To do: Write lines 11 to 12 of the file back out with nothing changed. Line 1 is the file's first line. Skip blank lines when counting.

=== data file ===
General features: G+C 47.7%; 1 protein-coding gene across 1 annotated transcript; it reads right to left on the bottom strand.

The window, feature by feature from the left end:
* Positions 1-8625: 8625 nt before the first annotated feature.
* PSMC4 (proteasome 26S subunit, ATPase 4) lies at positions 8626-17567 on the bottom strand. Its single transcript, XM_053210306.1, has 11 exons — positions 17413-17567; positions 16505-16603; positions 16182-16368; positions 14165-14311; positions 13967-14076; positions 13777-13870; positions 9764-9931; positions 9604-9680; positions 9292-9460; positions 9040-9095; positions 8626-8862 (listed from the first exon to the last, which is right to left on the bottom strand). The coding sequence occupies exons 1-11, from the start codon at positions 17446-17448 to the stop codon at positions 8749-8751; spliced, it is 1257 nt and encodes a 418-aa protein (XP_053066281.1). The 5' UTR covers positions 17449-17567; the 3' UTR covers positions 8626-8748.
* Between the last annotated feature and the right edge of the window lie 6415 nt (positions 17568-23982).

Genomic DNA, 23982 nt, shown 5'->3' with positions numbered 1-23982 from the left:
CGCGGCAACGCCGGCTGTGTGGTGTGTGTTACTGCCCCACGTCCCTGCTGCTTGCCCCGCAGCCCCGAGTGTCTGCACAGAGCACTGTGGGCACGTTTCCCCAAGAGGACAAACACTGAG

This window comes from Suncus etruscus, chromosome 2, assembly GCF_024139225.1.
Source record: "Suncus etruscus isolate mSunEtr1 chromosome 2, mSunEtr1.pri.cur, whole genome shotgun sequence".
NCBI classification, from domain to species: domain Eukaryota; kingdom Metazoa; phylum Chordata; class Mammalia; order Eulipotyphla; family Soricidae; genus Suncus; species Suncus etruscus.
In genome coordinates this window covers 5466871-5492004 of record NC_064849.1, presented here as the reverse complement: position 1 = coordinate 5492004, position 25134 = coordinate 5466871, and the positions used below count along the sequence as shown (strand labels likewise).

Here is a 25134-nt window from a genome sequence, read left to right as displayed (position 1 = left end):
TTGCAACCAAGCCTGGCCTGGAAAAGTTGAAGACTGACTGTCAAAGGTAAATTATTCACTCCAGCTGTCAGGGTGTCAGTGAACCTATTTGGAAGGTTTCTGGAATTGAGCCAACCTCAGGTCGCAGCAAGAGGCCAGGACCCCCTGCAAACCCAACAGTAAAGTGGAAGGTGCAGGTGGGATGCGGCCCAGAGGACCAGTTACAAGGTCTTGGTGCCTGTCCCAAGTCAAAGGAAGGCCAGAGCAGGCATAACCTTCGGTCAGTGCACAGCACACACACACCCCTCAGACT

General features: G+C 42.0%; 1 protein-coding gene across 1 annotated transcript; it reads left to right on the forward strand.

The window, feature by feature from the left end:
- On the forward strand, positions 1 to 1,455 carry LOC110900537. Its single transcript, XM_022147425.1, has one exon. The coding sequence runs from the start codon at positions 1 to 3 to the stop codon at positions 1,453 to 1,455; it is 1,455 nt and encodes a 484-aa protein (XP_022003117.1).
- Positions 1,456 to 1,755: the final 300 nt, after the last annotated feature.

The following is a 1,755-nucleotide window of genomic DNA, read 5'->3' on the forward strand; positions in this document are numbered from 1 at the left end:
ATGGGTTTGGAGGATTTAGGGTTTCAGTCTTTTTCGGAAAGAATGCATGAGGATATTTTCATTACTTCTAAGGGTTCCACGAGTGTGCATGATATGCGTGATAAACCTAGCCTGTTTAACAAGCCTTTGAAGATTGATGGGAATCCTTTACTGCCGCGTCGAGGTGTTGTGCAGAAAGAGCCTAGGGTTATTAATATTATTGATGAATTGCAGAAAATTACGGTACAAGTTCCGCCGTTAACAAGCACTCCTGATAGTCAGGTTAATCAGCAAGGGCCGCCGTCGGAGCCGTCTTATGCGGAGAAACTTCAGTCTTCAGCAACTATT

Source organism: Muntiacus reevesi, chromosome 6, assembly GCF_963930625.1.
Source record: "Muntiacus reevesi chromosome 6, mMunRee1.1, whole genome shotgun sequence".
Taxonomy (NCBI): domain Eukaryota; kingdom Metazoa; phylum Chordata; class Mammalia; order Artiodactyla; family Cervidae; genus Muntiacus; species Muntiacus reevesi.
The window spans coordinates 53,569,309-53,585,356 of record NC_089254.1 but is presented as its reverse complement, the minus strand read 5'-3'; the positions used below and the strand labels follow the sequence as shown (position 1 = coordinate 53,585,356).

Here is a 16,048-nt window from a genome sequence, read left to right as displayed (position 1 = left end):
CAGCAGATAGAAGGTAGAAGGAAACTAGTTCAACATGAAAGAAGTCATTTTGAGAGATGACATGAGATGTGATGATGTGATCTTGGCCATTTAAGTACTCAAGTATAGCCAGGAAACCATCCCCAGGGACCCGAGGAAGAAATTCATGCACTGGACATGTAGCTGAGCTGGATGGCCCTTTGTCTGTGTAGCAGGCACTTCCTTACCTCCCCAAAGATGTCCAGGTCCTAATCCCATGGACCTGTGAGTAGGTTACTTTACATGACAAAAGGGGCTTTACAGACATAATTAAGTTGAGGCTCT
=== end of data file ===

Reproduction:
In genome coordinates this window covers 5466871-5492004 of record NC_064849.1, presented here as the reverse complement: position 1 = coordinate 5492004, position 25134 = coordinate 5466871, and the positions used below count along the sequence as shown (strand labels likewise).

Here is a 25134-nt window from a genome sequence, read left to right as displayed (position 1 = left end):